The Press, February 2014.
Valentines Day is coming around again this Friday and with it the avalanche of ridiculous retail hype. Every year it becomes more about selling chocolate, flowers and cards, and less about being any real celebration of romantic love.
And no, this is not a long-winded excuse for not buying my wife flowers.
The same dynamic is occurring in the world of marketing, as hype and commercialisation increasingly overtake the discipline’s useful contribution to business.
It’s time to put some love back into marketing.
Valentines Day, originally a feast day for a Christian saint called Valentinus, became associated with romance in 18th century England. In 1797 The Young Man’s Valentine Writer was published – a collection of romantic messages and rhymes young men could use to woo the objects of their affection.
As mass printing evolved and the postal service developed, Valentines Day started becoming more of a commercial proposition, to the point where millions are spent on the feast each year.
According to the Statistic Brain website, in the USA 180 million cards and 196 million roses were sold on the day in 2013, with the average US adult spending $116.
What was once a magical celebration between young lovers has become another commodity.
It’s the same with modern marketing. As it has become cheaper and easier to communicate with potential customers, marketers have exploited it.
Sending mass messages to people through channels like junk mail, addressed mail, email and advertising is easy, so we avalanche a poor defenceless public.
The Press recently reported that roughly one kilo of junk mail is stuffed into Christchurch mail boxes every week. Add that to advertising in every possible medium and millions of spam emails and you have an increasingly overloaded and jaded audience.
The implication for marketers is that consumers are becoming more and more immune to their messages.
According to a study published in Bloomberg BusinessWeek, viewers of commercials during the recent Super Bowl remembered fewer than 10 per cent of them – a poor investment for companies like Budweiser, Doritos, Coca-Cola and PepsiCo, who spent upwards of US$5 million (NZ$6.05m) for a 30-second spot.
Some broader US statistics from marketing software company Hubspot reinforce the point.
Forty-four per cent of direct mail is never opened, 86 per cent of television viewers record programmes and skip the advertising, 91 per cent of people regularly unsubscribe from marketing emails, and over 200 million people have opted to be on the do-not-call database designed to protect them from telemarketers.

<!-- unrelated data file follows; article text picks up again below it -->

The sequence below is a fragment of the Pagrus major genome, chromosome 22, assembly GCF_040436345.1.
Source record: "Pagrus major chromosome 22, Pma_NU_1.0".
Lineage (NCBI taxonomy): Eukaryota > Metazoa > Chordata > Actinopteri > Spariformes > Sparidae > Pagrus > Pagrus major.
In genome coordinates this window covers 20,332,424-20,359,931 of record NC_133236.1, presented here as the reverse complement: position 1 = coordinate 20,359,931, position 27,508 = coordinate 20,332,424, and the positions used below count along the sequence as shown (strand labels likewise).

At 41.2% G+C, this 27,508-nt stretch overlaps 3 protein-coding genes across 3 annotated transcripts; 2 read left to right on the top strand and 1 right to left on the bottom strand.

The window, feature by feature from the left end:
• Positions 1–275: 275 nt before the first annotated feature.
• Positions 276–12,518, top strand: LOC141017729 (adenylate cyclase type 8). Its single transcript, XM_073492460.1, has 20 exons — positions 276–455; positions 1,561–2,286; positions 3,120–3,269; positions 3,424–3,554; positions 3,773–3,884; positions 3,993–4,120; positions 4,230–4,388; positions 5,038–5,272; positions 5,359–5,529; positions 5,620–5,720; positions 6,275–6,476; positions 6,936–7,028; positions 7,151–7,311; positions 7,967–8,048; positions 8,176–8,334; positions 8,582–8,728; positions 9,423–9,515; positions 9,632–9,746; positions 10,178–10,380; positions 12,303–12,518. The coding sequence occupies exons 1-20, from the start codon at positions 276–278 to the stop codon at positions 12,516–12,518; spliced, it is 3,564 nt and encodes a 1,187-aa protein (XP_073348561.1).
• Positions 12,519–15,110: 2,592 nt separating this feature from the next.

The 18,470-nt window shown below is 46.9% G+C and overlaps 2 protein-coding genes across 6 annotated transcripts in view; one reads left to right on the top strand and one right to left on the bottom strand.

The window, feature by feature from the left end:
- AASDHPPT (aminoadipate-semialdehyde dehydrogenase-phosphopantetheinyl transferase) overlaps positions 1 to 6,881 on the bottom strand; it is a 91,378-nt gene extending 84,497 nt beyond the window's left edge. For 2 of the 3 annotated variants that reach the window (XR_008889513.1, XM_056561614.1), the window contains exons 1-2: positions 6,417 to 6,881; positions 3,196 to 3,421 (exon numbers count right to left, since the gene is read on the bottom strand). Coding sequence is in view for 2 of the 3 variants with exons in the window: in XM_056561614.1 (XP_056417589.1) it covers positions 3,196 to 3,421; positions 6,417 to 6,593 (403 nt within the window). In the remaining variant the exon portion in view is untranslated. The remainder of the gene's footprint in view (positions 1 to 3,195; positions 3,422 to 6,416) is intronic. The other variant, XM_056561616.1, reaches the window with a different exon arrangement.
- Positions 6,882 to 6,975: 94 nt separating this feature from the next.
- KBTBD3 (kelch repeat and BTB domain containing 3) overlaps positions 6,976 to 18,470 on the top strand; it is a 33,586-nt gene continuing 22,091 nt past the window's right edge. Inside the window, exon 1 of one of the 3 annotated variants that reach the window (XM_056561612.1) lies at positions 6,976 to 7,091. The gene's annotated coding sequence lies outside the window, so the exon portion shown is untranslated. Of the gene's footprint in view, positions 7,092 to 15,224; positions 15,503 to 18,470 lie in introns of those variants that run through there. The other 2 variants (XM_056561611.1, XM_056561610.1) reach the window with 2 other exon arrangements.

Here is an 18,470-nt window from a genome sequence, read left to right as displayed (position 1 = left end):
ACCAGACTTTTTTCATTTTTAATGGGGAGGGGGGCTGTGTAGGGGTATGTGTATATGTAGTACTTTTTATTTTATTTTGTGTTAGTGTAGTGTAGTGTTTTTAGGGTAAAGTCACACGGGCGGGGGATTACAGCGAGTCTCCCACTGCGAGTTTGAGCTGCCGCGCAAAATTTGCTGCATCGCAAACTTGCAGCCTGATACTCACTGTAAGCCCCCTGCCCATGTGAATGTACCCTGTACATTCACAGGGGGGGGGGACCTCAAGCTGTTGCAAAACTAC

It has become a war, where consumers try to shield themselves from the marketers screaming banal messages at them.
As a marketer, how can you avoid this losing battle?
It takes a completely different mindset; you don’t market to your prospective customers, you market for them.
Instead of harassing them to buy your product, try and help them meet a need that requires them to look for a product like yours.
For example, if you are wanting to get fit and running might be an option, a running shoe brand that provides free resources and ideas about how to get into the sport and follow a programme is more likely to grab your attention than one that simply offers glossy adverts.
Online accounting software company Xero is a good local example, offering all kinds of resources to its small business target market via its website. You can get tips for improving invoice payment rates, a primer on cloud computing or a guide to succeeding in online retail.
This is useful information in its own right for a small business, but could also lead to sales for Xero. It’s a powerful approach, especially in markets selling technology products business to business (B2B).
A recent UK study by IDG of 1100 corporate buyers of information technology products showed how important useful content was when they buy. During a buying process the typical respondent used eight pieces of content (for example books, whitepapers, case studies, video demonstrations etc), sharing it with other decision-making colleagues online or by email.
A cautionary note was that while the decision-makers had a strong interest in good information, they found too much of it had ‘‘marketing buzzwords’’, was too biased or too general. As marketers we have to resist the temptation to sell, and instead focus on helping customers buy.
Marketers that can provide these kinds of buying tools in the right format have an enormous opportunity to cut through the cacophony of promotional messages. Instead of pushing out marketing messages, use channels to encourage people into your website to consume useful content that will help them make a buying decision.